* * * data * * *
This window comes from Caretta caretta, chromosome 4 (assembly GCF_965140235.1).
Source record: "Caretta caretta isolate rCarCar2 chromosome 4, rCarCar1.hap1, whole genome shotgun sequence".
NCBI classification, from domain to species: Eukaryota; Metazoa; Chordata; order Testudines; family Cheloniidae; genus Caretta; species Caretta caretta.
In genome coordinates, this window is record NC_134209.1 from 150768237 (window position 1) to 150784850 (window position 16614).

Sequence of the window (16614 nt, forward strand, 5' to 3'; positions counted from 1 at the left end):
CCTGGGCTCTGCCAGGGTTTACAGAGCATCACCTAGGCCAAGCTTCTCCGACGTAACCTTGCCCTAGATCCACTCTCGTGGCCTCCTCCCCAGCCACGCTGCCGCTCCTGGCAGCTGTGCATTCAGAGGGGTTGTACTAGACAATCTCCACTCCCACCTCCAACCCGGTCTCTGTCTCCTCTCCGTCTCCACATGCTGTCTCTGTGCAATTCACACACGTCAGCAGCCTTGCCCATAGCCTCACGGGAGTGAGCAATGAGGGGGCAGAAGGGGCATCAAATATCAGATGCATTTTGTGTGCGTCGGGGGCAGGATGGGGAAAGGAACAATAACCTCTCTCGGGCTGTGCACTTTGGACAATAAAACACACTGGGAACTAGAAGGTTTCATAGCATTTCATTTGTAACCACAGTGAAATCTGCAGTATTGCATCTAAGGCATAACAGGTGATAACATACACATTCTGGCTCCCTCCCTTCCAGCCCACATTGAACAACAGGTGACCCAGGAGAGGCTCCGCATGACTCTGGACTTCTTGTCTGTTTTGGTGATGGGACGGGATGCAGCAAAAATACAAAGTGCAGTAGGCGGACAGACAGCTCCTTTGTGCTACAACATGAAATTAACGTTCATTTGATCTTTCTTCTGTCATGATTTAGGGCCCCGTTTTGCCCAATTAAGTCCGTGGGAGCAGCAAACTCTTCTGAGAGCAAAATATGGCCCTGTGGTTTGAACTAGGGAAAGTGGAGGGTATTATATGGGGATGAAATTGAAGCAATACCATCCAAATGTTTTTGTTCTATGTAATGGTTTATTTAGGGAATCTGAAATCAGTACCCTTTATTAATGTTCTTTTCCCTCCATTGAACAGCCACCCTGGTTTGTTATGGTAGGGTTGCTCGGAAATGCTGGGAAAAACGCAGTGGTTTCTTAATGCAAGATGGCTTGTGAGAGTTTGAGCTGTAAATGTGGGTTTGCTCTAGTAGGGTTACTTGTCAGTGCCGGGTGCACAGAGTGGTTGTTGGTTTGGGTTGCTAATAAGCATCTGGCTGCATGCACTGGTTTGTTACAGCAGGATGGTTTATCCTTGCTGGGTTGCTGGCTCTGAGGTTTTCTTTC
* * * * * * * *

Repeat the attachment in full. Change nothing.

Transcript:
This window comes from Caretta caretta, chromosome 4 (assembly GCF_965140235.1).
Source record: "Caretta caretta isolate rCarCar2 chromosome 4, rCarCar1.hap1, whole genome shotgun sequence".
NCBI classification, from domain to species: Eukaryota; Metazoa; Chordata; order Testudines; family Cheloniidae; genus Caretta; species Caretta caretta.
In genome coordinates, this window is record NC_134209.1 from 150768237 (window position 1) to 150784850 (window position 16614).

Sequence of the window (16614 nt, forward strand, 5' to 3'; positions counted from 1 at the left end):
CCTGGGCTCTGCCAGGGTTTACAGAGCATCACCTAGGCCAAGCTTCTCCGACGTAACCTTGCCCTAGATCCACTCTCGTGGCCTCCTCCCCAGCCACGCTGCCGCTCCTGGCAGCTGTGCATTCAGAGGGGTTGTACTAGACAATCTCCACTCCCACCTCCAACCCGGTCTCTGTCTCCTCTCCGTCTCCACATGCTGTCTCTGTGCAATTCACACACGTCAGCAGCCTTGCCCATAGCCTCACGGGAGTGAGCAATGAGGGGGCAGAAGGGGCATCAAATATCAGATGCATTTTGTGTGCGTCGGGGGCAGGATGGGGAAAGGAACAATAACCTCTCTCGGGCTGTGCACTTTGGACAATAAAACACACTGGGAACTAGAAGGTTTCATAGCATTTCATTTGTAACCACAGTGAAATCTGCAGTATTGCATCTAAGGCATAACAGGTGATAACATACACATTCTGGCTCCCTCCCTTCCAGCCCACATTGAACAACAGGTGACCCAGGAGAGGCTCCGCATGACTCTGGACTTCTTGTCTGTTTTGGTGATGGGACGGGATGCAGCAAAAATACAAAGTGCAGTAGGCGGACAGACAGCTCCTTTGTGCTACAACATGAAATTAACGTTCATTTGATCTTTCTTCTGTCATGATTTAGGGCCCCGTTTTGCCCAATTAAGTCCGTGGGAGCAGCAAACTCTTCTGAGAGCAAAATATGGCCCTGTGGTTTGAACTAGGGAAAGTGGAGGGTATTATATGGGGATGAAATTGAAGCAATACCATCCAAATGTTTTTGTTCTATGTAATGGTTTATTTAGGGAATCTGAAATCAGTACCCTTTATTAATGTTCTTTTCCCTCCATTGAACAGCCACCCTGGTTTGTTATGGTAGGGTTGCTCGGAAATGCTGGGAAAAACGCAGTGGTTTCTTAATGCAAGATGGCTTGTGAGAGTTTGAGCTGTAAATGTGGGTTTGCTCTAGTAGGGTTACTTGTCAGTGCCGGGTGCACAGAGTGGTTGTTGGTTTGGGTTGCTAATAAGCATCTGGCTGCATGCACTGGTTTGTTACAGCAGGATGGTTTATCCTTGCTGGGTTGCTGGCTCTGAGGTTTTCTTTC